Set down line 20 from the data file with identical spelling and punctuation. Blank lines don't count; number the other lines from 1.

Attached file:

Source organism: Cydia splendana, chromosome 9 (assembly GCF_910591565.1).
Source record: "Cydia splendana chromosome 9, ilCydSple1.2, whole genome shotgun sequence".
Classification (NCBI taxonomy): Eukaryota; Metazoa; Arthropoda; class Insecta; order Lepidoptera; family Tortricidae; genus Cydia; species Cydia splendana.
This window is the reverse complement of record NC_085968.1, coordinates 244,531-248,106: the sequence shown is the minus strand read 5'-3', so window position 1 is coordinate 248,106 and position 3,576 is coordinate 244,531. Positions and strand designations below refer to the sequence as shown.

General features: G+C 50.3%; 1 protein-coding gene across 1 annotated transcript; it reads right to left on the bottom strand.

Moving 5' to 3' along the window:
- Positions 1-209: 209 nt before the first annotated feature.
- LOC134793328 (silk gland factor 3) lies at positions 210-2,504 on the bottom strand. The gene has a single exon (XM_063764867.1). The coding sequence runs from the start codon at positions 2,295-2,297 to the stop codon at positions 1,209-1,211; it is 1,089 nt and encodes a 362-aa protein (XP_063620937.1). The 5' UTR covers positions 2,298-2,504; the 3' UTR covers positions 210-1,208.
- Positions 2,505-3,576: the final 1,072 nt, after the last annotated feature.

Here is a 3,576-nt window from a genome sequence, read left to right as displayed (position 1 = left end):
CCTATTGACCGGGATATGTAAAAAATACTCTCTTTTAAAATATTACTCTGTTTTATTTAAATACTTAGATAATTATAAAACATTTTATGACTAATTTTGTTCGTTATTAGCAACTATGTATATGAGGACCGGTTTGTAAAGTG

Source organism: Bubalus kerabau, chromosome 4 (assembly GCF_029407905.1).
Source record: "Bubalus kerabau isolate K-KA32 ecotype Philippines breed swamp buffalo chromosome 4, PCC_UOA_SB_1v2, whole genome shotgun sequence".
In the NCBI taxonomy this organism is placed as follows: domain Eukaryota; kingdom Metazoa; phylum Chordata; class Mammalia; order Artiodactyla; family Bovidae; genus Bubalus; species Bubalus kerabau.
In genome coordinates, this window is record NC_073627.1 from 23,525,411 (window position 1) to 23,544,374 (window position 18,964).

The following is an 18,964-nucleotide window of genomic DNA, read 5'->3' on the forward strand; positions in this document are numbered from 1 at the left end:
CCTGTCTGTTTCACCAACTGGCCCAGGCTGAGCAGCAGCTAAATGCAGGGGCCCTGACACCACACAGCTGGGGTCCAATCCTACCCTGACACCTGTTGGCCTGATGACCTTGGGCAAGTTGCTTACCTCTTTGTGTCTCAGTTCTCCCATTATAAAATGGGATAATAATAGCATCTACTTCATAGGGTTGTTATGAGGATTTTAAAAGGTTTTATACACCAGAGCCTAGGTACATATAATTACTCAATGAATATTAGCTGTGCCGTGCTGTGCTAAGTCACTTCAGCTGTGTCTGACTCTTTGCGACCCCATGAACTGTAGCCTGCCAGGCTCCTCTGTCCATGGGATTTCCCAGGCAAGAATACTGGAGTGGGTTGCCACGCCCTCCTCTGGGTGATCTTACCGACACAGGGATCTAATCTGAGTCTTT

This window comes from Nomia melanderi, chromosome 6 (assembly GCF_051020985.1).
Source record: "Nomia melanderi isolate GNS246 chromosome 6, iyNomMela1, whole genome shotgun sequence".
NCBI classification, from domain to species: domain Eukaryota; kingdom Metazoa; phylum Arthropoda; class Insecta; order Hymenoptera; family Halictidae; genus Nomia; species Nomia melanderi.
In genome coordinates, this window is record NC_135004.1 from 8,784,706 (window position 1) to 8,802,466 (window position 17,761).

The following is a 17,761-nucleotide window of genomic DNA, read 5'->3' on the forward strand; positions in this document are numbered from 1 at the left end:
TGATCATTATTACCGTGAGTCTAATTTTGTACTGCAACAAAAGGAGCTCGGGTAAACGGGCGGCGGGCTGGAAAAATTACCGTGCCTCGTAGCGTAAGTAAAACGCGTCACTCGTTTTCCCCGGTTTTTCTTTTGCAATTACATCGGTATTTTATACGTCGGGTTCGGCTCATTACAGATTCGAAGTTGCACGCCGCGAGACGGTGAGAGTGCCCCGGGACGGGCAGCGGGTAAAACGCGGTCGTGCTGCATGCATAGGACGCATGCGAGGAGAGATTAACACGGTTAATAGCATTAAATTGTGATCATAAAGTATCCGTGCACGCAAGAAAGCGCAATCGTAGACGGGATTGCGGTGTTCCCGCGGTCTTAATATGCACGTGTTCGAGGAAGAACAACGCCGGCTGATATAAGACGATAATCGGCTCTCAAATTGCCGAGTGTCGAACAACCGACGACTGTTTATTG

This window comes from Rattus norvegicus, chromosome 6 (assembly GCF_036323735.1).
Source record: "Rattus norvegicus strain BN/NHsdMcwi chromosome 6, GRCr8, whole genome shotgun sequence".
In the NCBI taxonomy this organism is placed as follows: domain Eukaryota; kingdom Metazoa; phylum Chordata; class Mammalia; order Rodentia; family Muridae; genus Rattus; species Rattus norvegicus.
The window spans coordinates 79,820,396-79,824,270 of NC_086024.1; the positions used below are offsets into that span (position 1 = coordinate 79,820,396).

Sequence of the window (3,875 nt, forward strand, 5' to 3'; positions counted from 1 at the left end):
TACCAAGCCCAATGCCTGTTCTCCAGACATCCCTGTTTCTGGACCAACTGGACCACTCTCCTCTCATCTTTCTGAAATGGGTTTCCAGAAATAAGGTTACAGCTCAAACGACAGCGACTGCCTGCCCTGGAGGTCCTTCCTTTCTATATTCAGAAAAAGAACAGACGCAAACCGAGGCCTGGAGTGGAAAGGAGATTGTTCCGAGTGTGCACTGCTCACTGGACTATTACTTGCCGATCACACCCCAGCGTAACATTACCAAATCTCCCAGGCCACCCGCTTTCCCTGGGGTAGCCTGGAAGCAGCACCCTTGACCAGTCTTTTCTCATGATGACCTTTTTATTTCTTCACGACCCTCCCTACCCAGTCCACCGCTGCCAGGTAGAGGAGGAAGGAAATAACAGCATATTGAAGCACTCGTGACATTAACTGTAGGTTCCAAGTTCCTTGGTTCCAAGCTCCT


NCBI classification, from domain to species: domain Eukaryota; kingdom Metazoa; phylum Arthropoda; class Insecta; order Hymenoptera; family Halictidae; genus Nomia; species Nomia melanderi.